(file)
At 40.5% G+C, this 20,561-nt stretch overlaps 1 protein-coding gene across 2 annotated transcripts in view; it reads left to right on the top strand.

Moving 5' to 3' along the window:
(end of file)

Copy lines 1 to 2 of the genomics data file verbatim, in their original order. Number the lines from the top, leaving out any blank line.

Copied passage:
At 40.5% G+C, this 20,561-nt stretch overlaps 1 protein-coding gene across 2 annotated transcripts in view; it reads left to right on the top strand.

Moving 5' to 3' along the window: